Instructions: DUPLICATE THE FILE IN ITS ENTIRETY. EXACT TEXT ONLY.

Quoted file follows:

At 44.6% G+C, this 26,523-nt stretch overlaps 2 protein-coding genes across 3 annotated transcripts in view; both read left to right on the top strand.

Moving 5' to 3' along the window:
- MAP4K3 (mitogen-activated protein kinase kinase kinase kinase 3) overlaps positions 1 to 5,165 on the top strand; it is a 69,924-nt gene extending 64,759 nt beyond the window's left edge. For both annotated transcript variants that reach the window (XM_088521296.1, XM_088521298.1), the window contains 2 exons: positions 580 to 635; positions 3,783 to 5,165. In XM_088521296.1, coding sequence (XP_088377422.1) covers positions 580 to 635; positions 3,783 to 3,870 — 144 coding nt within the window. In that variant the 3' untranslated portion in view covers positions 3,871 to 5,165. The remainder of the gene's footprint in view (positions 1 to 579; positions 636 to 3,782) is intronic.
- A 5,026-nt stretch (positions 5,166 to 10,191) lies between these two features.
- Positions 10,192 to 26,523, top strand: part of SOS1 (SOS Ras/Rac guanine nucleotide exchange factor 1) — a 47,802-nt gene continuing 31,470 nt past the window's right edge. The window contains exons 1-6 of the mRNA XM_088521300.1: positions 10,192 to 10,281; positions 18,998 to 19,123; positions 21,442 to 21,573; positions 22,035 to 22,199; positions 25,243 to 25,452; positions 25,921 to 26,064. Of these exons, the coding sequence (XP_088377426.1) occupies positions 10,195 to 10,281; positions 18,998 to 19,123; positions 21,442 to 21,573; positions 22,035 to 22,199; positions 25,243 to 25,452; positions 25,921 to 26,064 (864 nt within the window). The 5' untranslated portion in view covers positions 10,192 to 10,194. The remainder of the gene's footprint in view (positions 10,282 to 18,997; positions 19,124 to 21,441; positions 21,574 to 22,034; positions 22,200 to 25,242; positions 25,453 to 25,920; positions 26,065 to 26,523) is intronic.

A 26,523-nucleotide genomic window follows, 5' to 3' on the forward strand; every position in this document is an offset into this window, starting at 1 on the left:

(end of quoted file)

At 44.6% G+C, this 26,523-nt stretch overlaps 2 protein-coding genes across 3 annotated transcripts in view; both read left to right on the top strand.

Moving 5' to 3' along the window:
- MAP4K3 (mitogen-activated protein kinase kinase kinase kinase 3) overlaps positions 1 to 5,165 on the top strand; it is a 69,924-nt gene extending 64,759 nt beyond the window's left edge. For both annotated transcript variants that reach the window (XM_088521296.1, XM_088521298.1), the window contains 2 exons: positions 580 to 635; positions 3,783 to 5,165. In XM_088521296.1, coding sequence (XP_088377422.1) covers positions 580 to 635; positions 3,783 to 3,870 — 144 coding nt within the window. In that variant the 3' untranslated portion in view covers positions 3,871 to 5,165. The remainder of the gene's footprint in view (positions 1 to 579; positions 636 to 3,782) is intronic.
- A 5,026-nt stretch (positions 5,166 to 10,191) lies between these two features.
- Positions 10,192 to 26,523, top strand: part of SOS1 (SOS Ras/Rac guanine nucleotide exchange factor 1) — a 47,802-nt gene continuing 31,470 nt past the window's right edge. The window contains exons 1-6 of the mRNA XM_088521300.1: positions 10,192 to 10,281; positions 18,998 to 19,123; positions 21,442 to 21,573; positions 22,035 to 22,199; positions 25,243 to 25,452; positions 25,921 to 26,064. Of these exons, the coding sequence (XP_088377426.1) occupies positions 10,195 to 10,281; positions 18,998 to 19,123; positions 21,442 to 21,573; positions 22,035 to 22,199; positions 25,243 to 25,452; positions 25,921 to 26,064 (864 nt within the window). The 5' untranslated portion in view covers positions 10,192 to 10,194. The remainder of the gene's footprint in view (positions 10,282 to 18,997; positions 19,124 to 21,441; positions 21,574 to 22,034; positions 22,200 to 25,242; positions 25,453 to 25,920; positions 26,065 to 26,523) is intronic.

A 26,523-nucleotide genomic window follows, 5' to 3' on the forward strand; every position in this document is an offset into this window, starting at 1 on the left: